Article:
Multi-Object Optical and Near-infrared Spectrograph
A new instrument is being built for the Very Large Telescope (VLT) at ESO’s Paranal Observatory to reveal part of a hidden history of the cosmos. MOONS, or the Multi-Object Optical and Near-infrared Spectrograph, is a third generation instrument and a multi-object spectrograph. Combined with the power of the VLT, the unique capabilities of MOONS will provide the tools necessary to study galaxy formation and evolution over most of the history of the Universe with unprecedented accuracy.
“Using a fast and very accurate fibre positioning system to feed light into two identical cryogenic spectrographs (with 500 fibres each), MOONS will allow astronomers to obtain optical and near-infrared spectra for about 1000 objects! At the same time!” explains astronomer Oscar Gonzalez of the Science and Technology Facilities Council's UK Astronomy Technology Centre (UK ATC). This institution is taking the lead in developing this unique instrument as part of a consortium formed by institutions across Europe and Chile, including ESO.
The unprecedented capability of MOONS will enable the study of the different mechanisms by which galaxies form and evolve throughout an impressive range of cosmic times, from investigating the properties of millions of stars in the centre of our own Milky Way to millions of galaxies in the early Universe.
When an object moves away from us, the light is shifted to the red end of the spectrum, an effect known as redshift. “MOONS will map these spectral features for millions of high redshift galaxies, allowing astronomers to quantify important properties such as chemical enrichment, the rate of star formation, and the dependance of these properties with environment,” says Gonzalez.
As well as studies of the distant Universe, the infrared capabilities of MOONS will allow astronomers to study the highly obscured regions of the bulge of our galaxy. Studying our own galaxy presents us with the unique opportunity to study all the components of a galaxy on a star-by-star basis. “This is of huge importance in order to understand the details of the processes that take place during the assembly of a prototypical spiral galaxy like the Milky Way,” explains Gonzalez. “We use high-resolution spectra to measure the chemical abundances of certain elements in the atmospheres of stars, in connection with their dynamical properties, to reconstruct the history of events that led a group of stars to reach the characteristics they show today.”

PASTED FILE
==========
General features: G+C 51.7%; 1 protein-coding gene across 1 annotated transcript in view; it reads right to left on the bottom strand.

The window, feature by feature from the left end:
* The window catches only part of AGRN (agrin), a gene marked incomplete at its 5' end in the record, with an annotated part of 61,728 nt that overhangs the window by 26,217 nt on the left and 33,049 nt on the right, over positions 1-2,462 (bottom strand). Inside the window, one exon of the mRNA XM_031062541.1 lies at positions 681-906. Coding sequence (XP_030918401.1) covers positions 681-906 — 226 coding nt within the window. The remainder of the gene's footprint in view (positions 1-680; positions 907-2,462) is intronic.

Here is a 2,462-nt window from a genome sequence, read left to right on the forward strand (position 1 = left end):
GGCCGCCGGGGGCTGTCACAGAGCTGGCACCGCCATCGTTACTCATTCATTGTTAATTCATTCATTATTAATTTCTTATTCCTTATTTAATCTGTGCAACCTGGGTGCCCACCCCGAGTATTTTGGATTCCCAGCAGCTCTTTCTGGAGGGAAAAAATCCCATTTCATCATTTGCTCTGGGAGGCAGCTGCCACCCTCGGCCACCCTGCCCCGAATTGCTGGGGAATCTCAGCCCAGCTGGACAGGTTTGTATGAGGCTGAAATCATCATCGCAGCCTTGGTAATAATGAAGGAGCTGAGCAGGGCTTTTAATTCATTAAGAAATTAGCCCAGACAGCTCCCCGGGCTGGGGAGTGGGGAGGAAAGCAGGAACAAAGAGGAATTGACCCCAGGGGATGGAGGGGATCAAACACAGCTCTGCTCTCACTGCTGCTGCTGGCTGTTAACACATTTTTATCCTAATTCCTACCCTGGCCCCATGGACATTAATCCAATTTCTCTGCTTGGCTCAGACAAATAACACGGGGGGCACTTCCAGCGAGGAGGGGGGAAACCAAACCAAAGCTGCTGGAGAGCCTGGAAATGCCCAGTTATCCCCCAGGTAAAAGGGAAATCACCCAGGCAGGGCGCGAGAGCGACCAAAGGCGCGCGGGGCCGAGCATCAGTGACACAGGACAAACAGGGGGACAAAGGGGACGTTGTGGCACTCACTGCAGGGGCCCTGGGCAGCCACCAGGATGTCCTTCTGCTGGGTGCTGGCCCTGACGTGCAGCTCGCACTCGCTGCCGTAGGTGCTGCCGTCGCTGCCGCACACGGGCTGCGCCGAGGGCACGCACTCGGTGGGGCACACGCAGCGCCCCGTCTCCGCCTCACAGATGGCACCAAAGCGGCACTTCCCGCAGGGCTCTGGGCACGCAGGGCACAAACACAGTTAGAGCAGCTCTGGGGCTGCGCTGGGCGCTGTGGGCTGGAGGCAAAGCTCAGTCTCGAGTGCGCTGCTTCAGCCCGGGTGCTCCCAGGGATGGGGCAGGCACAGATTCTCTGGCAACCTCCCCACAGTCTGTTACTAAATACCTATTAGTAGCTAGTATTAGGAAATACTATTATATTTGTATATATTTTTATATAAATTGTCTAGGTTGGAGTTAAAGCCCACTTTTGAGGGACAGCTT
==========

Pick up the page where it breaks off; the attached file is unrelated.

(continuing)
In combination with the power of the VLT, MOONS will observe stars within the Milky Way up to a distance of about 40 000 light-years, looking through the Bulge and Disc to reveal their structure to create a three-dimensional map of our galaxy. Large surveys conducted by telescopes like VISTA provide exceptionally accurate measurements of positioning and transversal velocities for billions of stars in the Milky Way. However, spectroscopy performed by instruments like MOONS will be necessary to measure how fast are stars moving away from us or towards us. MOONS therefore acts as a galactic GPS, allowing us to produce an unprecedented map of our Galaxy.
MOONS will also provide the crucial spectroscopic follow-up for the European Space Agency (ESA)’s Gaia mission and for other ground based optical and near-infrared imaging surveys (VISTA, UKIDSS, VST, Pan-STARRS, Dark Energy Survey, LSST), as well as facilities operating at other wavelengths (ALMA, Herschel, eRosita, LOFAR, WISE, ASKAP). As such, it will fill a critical gap in the astronomical toolkit, particularly in the near-infrared.
MOONS will undoubtedly tackle some of the most compelling astronomical questions such as probing the structure of the Milky Way and tracing how stars and galaxies form and evolve. During its ten-year design lifetime, it is expected to observe on the order of ten million objects.
This table lists the global capabilities of the instrument.